By verse 8 we learn that the real player against David is not Saul’s son,  BUT with the commander that appoints Ish-Bosheth- his name is ABNER.  After a civil war-like battle,  Abner waives the white flag.  Only 19 of David’s men were killed compared to 360 on Abner’s side.

Chapter 3

The war between the house of Saul and the house of David lasted a long time. David grew stronger and stronger, while the house of Saul grew weaker and weaker.

Another Family Tree: DEFINITELY worth Printing…We are going to write ALL over it.  One of his sons will kill his firstborn and lead a rebellion but we are also going to follow this to REHOBOAM!! So click here to print.  You won’t regret it.

Chapter 3 continued.  David gets wife #1 back, but as you can see from the above, she does not give him children. (I felt really sad for her husband too when he was sent away)   If you study the above genealogy, you will see that Joab avenged his brother’s death by killing Abner.  Abner was legitimately making an alliance to make David King of ALL 12 tribes when this happens so David publically pronounces that he had NOTHING to do with it.  BUT his mistake was not disciplining  Joab…it will come back to him.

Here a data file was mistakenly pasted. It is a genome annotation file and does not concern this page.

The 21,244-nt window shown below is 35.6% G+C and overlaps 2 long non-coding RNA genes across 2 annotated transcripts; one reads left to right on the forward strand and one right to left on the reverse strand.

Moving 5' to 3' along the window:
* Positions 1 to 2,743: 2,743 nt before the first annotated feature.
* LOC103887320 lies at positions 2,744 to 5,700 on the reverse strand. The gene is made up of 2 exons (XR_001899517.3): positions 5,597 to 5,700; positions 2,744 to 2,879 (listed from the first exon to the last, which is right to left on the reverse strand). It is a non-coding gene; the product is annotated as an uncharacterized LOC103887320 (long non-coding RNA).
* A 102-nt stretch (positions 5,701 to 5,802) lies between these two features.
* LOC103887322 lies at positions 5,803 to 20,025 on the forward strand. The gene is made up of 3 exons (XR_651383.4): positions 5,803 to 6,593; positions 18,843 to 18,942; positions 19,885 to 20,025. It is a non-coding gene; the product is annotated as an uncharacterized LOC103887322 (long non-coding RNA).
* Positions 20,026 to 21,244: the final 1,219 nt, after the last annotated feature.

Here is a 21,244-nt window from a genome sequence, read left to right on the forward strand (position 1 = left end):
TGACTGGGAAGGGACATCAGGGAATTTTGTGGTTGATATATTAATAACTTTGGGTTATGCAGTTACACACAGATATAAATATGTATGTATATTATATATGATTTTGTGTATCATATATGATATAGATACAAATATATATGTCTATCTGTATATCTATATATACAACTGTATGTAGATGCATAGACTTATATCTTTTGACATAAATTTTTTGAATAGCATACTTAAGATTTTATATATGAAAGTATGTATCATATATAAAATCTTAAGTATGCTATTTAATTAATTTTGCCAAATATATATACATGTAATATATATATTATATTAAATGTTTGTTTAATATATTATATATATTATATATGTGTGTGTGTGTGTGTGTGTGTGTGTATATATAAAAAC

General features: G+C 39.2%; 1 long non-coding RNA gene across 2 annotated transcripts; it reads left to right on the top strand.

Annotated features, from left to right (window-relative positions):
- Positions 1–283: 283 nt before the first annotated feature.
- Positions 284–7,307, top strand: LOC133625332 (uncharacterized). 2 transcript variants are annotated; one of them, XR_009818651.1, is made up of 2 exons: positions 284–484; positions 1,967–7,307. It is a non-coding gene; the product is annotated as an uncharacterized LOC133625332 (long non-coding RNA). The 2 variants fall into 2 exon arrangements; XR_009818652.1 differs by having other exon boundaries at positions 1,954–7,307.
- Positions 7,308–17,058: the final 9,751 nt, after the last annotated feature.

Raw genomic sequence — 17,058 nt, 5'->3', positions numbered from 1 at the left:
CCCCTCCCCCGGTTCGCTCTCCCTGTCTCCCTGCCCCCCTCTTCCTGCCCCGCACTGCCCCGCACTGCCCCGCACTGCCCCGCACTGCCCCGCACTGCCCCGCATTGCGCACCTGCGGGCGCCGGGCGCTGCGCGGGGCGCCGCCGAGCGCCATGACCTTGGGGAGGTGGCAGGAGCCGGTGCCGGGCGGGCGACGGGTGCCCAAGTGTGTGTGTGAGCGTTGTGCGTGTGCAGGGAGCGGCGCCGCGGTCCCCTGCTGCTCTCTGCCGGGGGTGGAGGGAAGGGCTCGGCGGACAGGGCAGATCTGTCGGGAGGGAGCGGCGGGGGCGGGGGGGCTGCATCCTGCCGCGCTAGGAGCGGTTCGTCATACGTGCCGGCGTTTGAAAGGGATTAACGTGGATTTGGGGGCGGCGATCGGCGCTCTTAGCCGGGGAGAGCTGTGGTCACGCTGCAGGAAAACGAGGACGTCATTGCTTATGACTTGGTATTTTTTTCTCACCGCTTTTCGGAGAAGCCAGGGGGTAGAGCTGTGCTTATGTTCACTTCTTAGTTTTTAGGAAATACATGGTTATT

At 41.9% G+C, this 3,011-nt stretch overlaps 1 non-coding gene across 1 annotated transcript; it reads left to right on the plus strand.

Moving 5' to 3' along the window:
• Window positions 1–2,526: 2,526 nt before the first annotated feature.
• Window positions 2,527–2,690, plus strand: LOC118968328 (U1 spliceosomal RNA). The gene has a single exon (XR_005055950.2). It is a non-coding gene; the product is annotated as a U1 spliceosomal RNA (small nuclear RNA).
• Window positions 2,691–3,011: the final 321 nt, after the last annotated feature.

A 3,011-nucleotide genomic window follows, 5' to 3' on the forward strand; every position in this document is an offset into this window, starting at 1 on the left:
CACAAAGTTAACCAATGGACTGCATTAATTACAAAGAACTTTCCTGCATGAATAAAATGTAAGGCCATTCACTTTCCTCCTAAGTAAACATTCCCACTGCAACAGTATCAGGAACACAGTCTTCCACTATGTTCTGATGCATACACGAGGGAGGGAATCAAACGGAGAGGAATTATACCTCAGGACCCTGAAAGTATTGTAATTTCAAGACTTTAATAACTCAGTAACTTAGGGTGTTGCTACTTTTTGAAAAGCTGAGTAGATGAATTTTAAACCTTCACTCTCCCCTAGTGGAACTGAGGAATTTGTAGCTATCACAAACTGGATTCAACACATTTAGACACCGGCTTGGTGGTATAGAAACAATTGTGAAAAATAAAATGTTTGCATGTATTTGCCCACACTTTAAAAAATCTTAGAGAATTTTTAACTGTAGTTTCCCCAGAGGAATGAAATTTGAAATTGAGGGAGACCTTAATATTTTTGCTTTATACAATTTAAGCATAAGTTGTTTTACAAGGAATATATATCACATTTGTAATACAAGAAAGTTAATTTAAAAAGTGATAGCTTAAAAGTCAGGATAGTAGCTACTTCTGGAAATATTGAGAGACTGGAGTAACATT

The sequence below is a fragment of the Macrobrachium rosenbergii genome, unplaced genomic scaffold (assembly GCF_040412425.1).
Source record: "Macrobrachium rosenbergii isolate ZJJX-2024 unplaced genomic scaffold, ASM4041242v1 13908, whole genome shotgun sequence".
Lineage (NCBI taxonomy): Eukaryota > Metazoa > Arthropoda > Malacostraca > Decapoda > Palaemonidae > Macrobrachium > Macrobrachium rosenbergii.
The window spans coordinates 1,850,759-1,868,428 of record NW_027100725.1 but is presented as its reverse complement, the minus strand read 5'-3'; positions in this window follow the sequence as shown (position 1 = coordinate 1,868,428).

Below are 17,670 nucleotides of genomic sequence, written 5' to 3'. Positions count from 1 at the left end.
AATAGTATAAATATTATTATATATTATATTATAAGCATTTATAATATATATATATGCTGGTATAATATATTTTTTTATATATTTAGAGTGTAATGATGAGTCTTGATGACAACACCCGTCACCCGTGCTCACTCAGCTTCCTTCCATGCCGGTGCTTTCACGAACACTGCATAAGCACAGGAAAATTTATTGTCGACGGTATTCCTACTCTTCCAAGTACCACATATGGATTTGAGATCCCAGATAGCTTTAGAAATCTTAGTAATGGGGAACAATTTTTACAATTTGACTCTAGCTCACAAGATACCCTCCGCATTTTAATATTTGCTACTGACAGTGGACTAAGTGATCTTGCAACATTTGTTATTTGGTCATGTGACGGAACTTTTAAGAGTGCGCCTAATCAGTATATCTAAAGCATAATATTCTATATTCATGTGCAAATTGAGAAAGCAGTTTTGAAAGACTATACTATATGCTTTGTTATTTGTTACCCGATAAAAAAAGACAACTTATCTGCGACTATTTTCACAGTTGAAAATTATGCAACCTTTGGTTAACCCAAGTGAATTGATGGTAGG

Chapter 4 Finally!

(Put the inserted story about Mephibosheth in your pocket, we will talk about him soon)

Christianity: Mind, Body And Spirit: July 2011

Once again, someone came to David thinking they would be rewarded for killing someone for David.  And once again, David rebukes them for it.  Baanah and Rekab, just like the Amalekite who brought David the crown from Saul was made an example of,  David hung their bodies on a pole for all of Hebron to see.

LOL.  “I guess they weren’t being the hands and feet of Jesus”😂😂😂